- Process for Determining Which Countries are Eligible for Expedited Data Access: DOJ’s proposed legislation includes a long list of criteria that should be considered when deciding which countries should be eligible for the expedited data sharing procedures that the legislation permits. As Greg and Ross point out, some of those criteria (i.e, that the partner government “respect the rule of law”) should be elevated to “requirements” – and not just “factors” to consider. I also agree with Greg and Ross that there should be some mechanism for reviewing the executive branch decisions to enter into specific agreements. The best approach; advance notice to Congress, coupled with a mechanism for Congress to block the proposed agreement.
- Anti-Data Localization Requirements: Greg and Ross make the good point that the legislation does not bar the very thing it is meant to prevent: data localization mandates by partner governments. Partner governments should be obliged to disavow data localization requirements as a condition of entering into those agreements.
- Factual Showing: Greg and Ross object that the factual showing required– “articulable and credible facts. . . regarding the conduct under investigation”—is an “unquestionably lower” standard than probable cause that the data sought is evidence is of a crime. But it is not at all obvious that this is the case. The Supreme Court has defined probable cause a “flexible, common-sense standard” that can be satisfied based on anonymous tips and dog sniffs, It does not even require a finding that the search will “probably” seek the relevant information. Is this really that much higher, if at all, than a requirement of articulable and credible facts? Moreover, the terminology “probable cause” – an American legalism – is hardly the kind of clear, precise formulation that ought to be exported around the globe. It does not even have a clear definition in U.S. case law – police and criminal procedure professors define it by a common word: “confusing.” It would thus make little sense to demand that others adhere to it.
- Notice Requirements: Greg and Ross critique DOJ’s failure to require that foreign government notify the targets of their investigation. But this is hardly the step back that they suggest. Even under U.S. law, targets are not entitled to notice when the government accesses their data via a warrant issued to their electronic service provider. (This and related issues are in fact at heart of pending litigation between the government and Microsoft.) Perhaps that is something to rectify in U.S. law; but it does not fit the thesis that things will be worse.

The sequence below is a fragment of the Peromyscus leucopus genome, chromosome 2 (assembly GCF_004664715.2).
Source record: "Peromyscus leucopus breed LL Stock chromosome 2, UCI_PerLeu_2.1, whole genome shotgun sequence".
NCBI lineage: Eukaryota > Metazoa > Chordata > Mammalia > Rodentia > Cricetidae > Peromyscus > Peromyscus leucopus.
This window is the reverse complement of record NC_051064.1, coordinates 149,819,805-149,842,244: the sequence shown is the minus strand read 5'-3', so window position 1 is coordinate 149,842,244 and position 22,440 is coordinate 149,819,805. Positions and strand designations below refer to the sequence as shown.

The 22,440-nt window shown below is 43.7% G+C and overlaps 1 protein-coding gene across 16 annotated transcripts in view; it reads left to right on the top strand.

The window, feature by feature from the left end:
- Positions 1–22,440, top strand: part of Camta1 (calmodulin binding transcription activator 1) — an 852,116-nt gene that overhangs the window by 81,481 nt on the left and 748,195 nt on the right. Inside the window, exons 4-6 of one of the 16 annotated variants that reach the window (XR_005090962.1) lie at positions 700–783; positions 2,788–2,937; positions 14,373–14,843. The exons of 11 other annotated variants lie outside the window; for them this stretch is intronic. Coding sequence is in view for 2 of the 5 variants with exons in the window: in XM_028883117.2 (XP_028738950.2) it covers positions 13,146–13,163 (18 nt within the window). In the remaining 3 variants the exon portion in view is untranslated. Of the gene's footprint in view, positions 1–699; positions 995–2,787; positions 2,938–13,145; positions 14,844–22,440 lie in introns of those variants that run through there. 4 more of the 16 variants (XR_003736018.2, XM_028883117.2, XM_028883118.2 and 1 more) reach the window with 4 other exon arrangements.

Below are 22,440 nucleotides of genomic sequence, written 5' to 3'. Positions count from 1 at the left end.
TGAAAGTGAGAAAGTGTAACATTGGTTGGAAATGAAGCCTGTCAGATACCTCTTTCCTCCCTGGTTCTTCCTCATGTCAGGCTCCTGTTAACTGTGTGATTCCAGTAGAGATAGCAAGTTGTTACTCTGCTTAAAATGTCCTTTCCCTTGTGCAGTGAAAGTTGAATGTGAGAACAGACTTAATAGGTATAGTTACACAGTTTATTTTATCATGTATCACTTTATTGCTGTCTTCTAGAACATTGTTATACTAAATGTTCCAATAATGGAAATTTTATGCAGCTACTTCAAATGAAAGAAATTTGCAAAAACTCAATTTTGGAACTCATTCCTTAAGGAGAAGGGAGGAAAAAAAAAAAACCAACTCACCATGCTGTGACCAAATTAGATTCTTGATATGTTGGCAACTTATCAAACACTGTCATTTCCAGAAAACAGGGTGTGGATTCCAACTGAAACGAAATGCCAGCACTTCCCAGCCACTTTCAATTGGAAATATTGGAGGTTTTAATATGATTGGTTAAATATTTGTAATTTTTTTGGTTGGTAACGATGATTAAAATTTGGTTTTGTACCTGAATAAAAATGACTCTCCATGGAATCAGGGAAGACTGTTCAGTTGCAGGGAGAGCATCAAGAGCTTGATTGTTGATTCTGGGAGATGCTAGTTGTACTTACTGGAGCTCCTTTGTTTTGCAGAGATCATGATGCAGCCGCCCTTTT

Greg and Ross also object to the fact that these agreements would extend to wiretaps. As I (along with Andrew) have written previously, I am not persuaded by these critiques, particularly given the increasingly blurring of the lines between stored and live communications. Nor am I convinced that the authority will be particularly useful to foreign governments, given the rise of end-to-end encryption. Nonetheless, it seems to me that a much more sensible response would be to oppose the inclusion of wiretaps, rather than outright objection of the effort as a whole.
In addition, Greg and Ross suggest that the legislation should set standards for what they call traffic data – certain non-content information like to/from lines on emails. U.S. law enforcement agents need to show “specific and articulable facts” that there are “reasonable grounds to believe [that the data sought is] relevant and material to an ongoing criminal investigation” in order to access such data. In comparison, there are no procedural or substantive requirements to govern the sharing of traffic data with foreign governments. This dichotomy is hard to justify. Foreign law enforcement officials should, like the U.S. law enforcement officials, be required make a showing akin to what is required under U.S. law to get this data. (That said, foreign governments should be permitted to make this showing directly to the companies; any requirement that all requests be routed through the MLAT system would merely exacerbate the problem the legislation is trying to solve.) But again, this is not a reason to oppose the legislation. Rather, it suggests the value of supporting it – and using it as a vehicle for making additional improvements to the law as well.
This legislation provides a unique opportunity for the United States to set the norms for cross-border data requests—and in so doing protect privacy, security, and US business interests alike. If I were in Greg and Ross’s shoes, I would suggest improvements – and then embrace it. I would think about the alternatives – and realize that the U.S. now has a unique, and potentially fleeting opportunity, to set the procedural and substantive standards for these kinds of requests, and thus enhance the privacy protections that would otherwise apply. At some point, foreign governments will figure out ways around U.S. standards (whether via data localization, unilateral assertions of jurisdiction, or other means) and this leverage will be lost. Then, the United States will have no say in the kinds of privacy protections employed — or not.